That church is home to the Gerald GED classes and also to the Gerald Senior Center. No rent is charged for either space.
The blaze originated in the northeastern corner of the building and that apartment was mostly destroyed. Occupants of all eight apartments were safely evacuated.
Slowly, the Maxwells began clearing the rubble as they waited for a determination from their insurance company.
The City of Gerald sent a letter to the church dated July 24, 2012. The letter stated the “building is irreparable and has been declared to be a hazard and public nuisance.” The letter went on to note that demolition of the building would need begin within 30 days.
And it did.
Burned studs were pulled down, walls removed and much of the debris was cleared away,
In the meantime, the church’s insurance company declared the building was not a total loss, and said they would only make a partial loss settlement.
By this time, the Maxwells had decided they did not want to manage any more apartments. They came up with a new plan.
The lower level on the back side would be turned into two separate spaces. One would become a new classroom for GED students and the other, larger space would house the senior center. No rent would be charged.
They then decided to build a gymnasium where the front apartments were now, along Flottmann Road.
Calvary New Life Tabernacle has a strong youth group who could make good use from such a facility.
Maxwell decided that he would build the roof of the gym over the existing apartments, and then do the demolition under the roof.
At some point Kay went to City Hall to obtain a permit for the work, but was refused.
They continued tearing down the building and salvaging materials.
It must have been the recent delivery of new roof trusses that caught someone in city hall’s eye.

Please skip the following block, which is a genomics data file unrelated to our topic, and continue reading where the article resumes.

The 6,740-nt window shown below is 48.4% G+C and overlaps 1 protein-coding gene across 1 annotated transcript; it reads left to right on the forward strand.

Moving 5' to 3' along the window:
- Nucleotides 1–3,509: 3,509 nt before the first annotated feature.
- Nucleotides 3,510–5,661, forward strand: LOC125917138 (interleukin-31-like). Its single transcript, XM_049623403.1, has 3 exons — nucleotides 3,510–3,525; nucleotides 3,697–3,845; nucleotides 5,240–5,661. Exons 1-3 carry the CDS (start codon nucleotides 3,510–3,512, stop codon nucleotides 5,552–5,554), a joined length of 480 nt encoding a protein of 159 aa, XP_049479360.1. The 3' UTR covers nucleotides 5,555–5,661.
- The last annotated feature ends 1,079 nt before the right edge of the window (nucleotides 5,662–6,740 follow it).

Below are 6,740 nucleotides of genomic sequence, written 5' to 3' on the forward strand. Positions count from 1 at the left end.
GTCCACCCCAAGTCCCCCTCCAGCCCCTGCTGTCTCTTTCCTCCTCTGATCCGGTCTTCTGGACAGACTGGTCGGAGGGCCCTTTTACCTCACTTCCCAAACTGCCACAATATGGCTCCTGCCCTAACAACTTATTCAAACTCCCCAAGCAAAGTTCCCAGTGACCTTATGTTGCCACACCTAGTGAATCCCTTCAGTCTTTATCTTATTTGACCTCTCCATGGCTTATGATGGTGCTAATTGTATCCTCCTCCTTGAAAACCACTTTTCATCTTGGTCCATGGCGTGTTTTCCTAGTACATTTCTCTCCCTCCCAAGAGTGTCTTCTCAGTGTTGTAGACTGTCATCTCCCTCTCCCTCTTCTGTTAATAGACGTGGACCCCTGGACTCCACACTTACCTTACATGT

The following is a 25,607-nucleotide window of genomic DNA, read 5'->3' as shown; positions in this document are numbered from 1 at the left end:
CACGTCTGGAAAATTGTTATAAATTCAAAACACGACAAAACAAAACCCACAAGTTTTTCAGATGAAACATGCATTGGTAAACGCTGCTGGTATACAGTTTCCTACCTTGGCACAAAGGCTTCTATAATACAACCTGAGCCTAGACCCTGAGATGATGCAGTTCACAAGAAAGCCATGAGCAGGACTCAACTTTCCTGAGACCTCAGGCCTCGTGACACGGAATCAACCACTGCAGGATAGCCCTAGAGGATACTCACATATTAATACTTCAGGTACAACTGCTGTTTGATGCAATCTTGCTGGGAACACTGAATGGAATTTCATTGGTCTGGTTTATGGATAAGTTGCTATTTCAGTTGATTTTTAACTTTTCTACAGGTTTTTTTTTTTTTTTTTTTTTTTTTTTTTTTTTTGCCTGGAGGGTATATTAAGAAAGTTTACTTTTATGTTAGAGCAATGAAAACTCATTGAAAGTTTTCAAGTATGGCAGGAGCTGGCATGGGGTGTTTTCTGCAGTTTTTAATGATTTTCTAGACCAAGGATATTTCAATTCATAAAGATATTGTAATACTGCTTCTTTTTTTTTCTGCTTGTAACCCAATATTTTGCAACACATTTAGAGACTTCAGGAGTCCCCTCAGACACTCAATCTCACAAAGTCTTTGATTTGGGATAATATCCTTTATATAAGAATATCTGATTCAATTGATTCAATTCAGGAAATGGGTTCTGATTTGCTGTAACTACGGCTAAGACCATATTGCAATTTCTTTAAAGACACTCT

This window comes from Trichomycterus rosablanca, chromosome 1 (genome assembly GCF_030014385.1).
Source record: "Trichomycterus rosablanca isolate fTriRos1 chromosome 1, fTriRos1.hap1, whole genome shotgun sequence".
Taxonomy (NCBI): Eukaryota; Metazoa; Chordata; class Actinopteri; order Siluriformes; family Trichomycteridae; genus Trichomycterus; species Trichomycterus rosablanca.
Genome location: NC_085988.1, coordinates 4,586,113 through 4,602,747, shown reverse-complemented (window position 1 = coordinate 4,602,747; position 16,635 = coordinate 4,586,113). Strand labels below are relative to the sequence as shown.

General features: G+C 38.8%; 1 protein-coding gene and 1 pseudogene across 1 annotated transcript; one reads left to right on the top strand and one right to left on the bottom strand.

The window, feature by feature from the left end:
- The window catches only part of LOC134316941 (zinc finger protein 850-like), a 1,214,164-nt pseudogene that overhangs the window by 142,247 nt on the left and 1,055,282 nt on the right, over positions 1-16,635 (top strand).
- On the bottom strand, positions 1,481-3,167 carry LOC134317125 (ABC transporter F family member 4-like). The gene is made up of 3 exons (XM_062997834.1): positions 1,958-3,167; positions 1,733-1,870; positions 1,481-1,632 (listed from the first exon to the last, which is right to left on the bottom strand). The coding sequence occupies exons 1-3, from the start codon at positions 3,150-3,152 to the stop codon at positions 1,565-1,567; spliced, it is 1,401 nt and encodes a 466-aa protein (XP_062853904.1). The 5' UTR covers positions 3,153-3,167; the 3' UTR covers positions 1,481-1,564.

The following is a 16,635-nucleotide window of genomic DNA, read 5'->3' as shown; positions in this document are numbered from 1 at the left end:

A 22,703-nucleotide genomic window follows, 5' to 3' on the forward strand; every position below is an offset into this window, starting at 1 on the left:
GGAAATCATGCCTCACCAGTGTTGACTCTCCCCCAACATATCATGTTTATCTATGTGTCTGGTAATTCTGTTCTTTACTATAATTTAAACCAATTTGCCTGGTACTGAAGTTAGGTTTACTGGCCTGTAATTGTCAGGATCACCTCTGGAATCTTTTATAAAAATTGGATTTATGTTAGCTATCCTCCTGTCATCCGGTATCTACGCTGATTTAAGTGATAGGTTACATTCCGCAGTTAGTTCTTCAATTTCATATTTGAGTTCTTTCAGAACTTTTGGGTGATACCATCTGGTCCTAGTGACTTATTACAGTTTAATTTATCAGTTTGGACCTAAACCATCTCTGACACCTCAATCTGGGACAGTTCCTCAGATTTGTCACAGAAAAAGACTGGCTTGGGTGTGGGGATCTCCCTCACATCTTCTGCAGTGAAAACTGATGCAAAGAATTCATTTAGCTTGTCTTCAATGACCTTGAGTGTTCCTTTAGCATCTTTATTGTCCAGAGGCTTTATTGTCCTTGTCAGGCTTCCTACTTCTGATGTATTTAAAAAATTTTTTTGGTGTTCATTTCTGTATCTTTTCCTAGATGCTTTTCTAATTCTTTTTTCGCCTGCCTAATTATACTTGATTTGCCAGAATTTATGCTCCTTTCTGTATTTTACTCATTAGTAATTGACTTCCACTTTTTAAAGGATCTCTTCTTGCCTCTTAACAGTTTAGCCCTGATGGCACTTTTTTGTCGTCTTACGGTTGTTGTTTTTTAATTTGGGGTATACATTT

A certified letter dated Nov. 19, arrived ordering them to “immediately cease and desist the reconstruction of the building.”
The letter told the church that a public hearing would be held Monday, Dec. 3, to show cause why the building should not be demolished.
During the meeting Dan Maxwell and his son-in-law Dave Luechtefeld addressed the board. Both men have served as aldermen in the past.
The Mayor Joann Parmentier said the city’s building inspector Dan Roberson had told her of several code violations.
Maxwell denied the two she mentioned.
When asked for a list of the violations, the mayor said they had only had a conversation of them, there was no written report.
Roberson told Maxwell his main concern was a floor on the upper level that was rippled and cracks in the foundation.
Maxwell later told The Republican, “There are two guarantees with concrete: It will get hard and it will crack.”
In the end, the city asked Maxwell to get a written report from a structural engineer or a Franklin County building inspector vouching for the building’s safety.
The board then said that pending a plan being presented to Planning and Zoning and an application for proper permits, they would allow the construction to continue.
In the meantime, demolition may go on.
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